Dorothy Ayer Gardner Ford

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Dorothy Ayer Gardner Ford
Photograph of Dorothy Ayer Gardner - NARA - 186852.tif
Dorothy Ayer Gardner King (at the time Dorothy Ayer Gardner) in 1912.
Born (1892-02-27)February 27, 1892
Harvard, Illinois, U.S.
Died September 17, 1967(1967-09-17) (aged 75)
Spouse(s) Leslie Lynch King, Sr. (1912-1913, separated)
Gerald Rudolff Ford (1917-1962, his death)
Children Gerald Ford
Thomas Gardner Ford
Richard Addison Ford
James Francis Ford
Parent(s) Levi Addison Gardner
Adele Augusta "Ayer" Gardner
Relatives Michael Gerald Ford (grandson)
Steven Ford (grandson)
John Gardner Ford (grandson)
Susan Ford Bales (granddaughter)
Betty Ford (daughter-in-law)

Dorothy Ayer Gardner King Ford (February 27, 1892 – September 17, 1967) was the mother of U.S. President Gerald Ford.

Early life and marriage[edit]

Dorothy Ayer Gardner as a child.

Dorothy Gardner was born in the small town of Harvard, Illinois to Levi Addison Gardner, a businessman and one-time mayor, and Adele Augusta (Ayer) Gardner.

There she married her first husband, wool trader Leslie Lynch King of Omaha, Nebraska, on September 7, 1912. She had met him while she was in college, as he was the charming brother of her roommate.[1]

The couple returned to Omaha, King's home. They lived at first with his parents at their Victorian mansion at 3202 Woolworth Avenue. His parents were wealthy banker and businessman Charles Henry King and the former Martha Alicia Porter, both from Fayette County, Pennsylvania.[1][2]

Dorothy and Leslie King's son was born on July 14, 1913. They named him Leslie Lynch King, Jr. Soon after her marriage, Dorothy had discovered that her husband was abusive. In Omaha she further discovered he was a liar and alcoholic, but she was soon pregnant. With the support of his parents, she stayed with them and her husband until the birth of their son. After Leslie threatened her and the child with a knife a few days after the birth, Gardner King completed her plans to leave her husband.[3]

Separation and divorce[edit]

Sixteen days after the birth of her son, Dorothy Gardner King left her husband. Divorce was unusual then, but she refused to continue to risk her son's safety or her own. She took Leslie, Jr. with her to the Oak Park, Illinois home of her sister Tannisse and her husband, Clarence Haskins James. From there she moved to the home of her parents, who had relocated to Grand Rapids, Michigan. That was where her son grew up.[2]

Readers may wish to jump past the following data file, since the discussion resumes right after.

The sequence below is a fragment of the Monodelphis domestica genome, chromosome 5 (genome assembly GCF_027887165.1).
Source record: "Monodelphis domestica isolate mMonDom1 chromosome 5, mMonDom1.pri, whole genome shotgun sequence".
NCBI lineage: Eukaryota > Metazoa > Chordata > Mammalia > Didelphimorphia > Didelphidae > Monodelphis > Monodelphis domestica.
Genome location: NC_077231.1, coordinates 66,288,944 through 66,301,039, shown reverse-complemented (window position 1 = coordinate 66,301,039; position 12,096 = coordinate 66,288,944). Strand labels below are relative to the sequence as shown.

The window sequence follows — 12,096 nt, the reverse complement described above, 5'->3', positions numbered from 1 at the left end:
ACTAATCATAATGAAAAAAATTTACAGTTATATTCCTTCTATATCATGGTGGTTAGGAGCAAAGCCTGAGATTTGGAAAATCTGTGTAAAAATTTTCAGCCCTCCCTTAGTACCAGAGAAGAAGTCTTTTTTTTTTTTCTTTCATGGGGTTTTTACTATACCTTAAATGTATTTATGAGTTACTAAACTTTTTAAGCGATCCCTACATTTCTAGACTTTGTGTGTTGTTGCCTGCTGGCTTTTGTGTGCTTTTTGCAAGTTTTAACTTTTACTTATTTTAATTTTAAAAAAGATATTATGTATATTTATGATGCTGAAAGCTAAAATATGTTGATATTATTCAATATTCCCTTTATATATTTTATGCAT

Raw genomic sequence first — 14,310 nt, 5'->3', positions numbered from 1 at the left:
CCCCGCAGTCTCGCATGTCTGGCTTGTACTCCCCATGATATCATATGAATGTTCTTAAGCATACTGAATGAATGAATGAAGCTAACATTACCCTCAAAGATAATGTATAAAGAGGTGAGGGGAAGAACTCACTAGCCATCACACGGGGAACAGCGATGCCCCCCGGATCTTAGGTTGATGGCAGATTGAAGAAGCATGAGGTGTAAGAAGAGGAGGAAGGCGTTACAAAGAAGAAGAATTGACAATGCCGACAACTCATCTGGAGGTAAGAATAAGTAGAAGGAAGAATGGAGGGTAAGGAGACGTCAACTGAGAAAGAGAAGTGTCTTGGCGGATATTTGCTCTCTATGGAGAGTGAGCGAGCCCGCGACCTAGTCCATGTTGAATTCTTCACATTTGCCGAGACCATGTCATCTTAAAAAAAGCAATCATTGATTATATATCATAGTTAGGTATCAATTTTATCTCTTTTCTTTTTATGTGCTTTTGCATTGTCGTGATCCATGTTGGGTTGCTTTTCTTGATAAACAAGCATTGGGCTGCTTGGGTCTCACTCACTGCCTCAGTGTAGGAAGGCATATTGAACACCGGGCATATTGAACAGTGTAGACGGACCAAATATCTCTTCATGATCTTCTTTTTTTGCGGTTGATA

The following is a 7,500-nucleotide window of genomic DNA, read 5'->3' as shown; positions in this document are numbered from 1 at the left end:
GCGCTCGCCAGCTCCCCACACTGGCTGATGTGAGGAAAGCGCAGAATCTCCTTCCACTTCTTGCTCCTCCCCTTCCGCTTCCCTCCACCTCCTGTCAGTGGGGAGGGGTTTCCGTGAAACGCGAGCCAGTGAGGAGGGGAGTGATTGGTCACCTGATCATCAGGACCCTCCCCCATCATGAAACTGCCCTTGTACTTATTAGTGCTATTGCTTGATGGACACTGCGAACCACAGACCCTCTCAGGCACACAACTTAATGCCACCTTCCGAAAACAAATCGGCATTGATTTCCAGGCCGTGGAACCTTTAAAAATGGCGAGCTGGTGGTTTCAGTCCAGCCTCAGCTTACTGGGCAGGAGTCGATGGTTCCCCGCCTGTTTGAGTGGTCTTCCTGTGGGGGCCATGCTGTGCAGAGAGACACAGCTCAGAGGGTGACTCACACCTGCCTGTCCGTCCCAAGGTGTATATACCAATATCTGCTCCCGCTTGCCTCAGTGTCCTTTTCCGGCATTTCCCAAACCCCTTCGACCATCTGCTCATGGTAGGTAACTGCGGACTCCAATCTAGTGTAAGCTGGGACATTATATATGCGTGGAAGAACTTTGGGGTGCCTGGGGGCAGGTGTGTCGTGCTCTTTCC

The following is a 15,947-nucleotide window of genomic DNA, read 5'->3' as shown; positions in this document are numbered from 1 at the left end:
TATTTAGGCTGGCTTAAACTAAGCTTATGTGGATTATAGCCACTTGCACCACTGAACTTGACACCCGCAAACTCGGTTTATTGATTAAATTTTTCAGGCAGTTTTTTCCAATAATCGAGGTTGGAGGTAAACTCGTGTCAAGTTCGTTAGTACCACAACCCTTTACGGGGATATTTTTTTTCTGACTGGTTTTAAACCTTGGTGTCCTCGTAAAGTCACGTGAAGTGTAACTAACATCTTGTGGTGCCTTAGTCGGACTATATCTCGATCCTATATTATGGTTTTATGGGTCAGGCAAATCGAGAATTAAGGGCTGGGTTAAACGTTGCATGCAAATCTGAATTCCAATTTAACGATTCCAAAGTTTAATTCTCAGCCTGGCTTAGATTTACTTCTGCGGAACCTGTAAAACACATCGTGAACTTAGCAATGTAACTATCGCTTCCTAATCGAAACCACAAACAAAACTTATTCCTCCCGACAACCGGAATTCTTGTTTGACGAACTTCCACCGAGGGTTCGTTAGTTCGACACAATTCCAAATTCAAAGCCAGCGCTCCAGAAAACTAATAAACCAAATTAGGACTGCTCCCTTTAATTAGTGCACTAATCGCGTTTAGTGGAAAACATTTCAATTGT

Dorothy Gardner King quickly filed for formal separation and divorce. On December 19, 1913, an Omaha court granted a divorce to the Kings. Leslie King refused to pay child support. His father Charles Henry King paid it until shortly before his death in 1930.[4]

Second marriage and family[edit]

Three years later, Dorothy married Grand Rapids businessman Gerald Rudolff Ford on February 1, 1917. Then they called her first son Gerald Rudolff Ford, Jr., although he was not formally adopted by Ford. Gerald Ford, Jr. formally changed his name in 1935, in honor of his stepfather, the only father he really had. At the time, Ford adopted a more conventional spelling of his middle name. Later Ford recounted that his mother insisted he learn to control his temper, one he seemed to have inherited from his biological father.[3]

Dorothy Ford bore three sons during her second marriage: Thomas Gardner Ford (July 15, 1918 - August 28, 1995), Richard Addison Ford (born June 3, 1924), and James Francis Ford (August 11, 1927 - January 23, 2001).[5] All her children grew up with a rich relationship both with her parents, and with her husband and his family.

She and Gerald Ford, Sr. were buried in Woodlawn Cemetery in Grand Rapids.

External links[edit]

References[edit]

  1. ^ a b Excerpted from an essay by James R. Cannon, "Character Above All: Gerald Ford", PBS Newshour, accessed 25 Jul 2008
  2. ^ a b Gerald R. Ford Genealogical Information - University of Texas
  3. ^ a b Excerpted from an essay by James R. Cannon, "Character Above All: Gerald Ford", PBS Newshour
  4. ^ Jeff C. Young, The Fathers of American Presidents, 1997 ISBN 0-7864-0182-6
  5. ^ Gerald R. Ford Library, "Gerald Ford Genealogy", University of Texas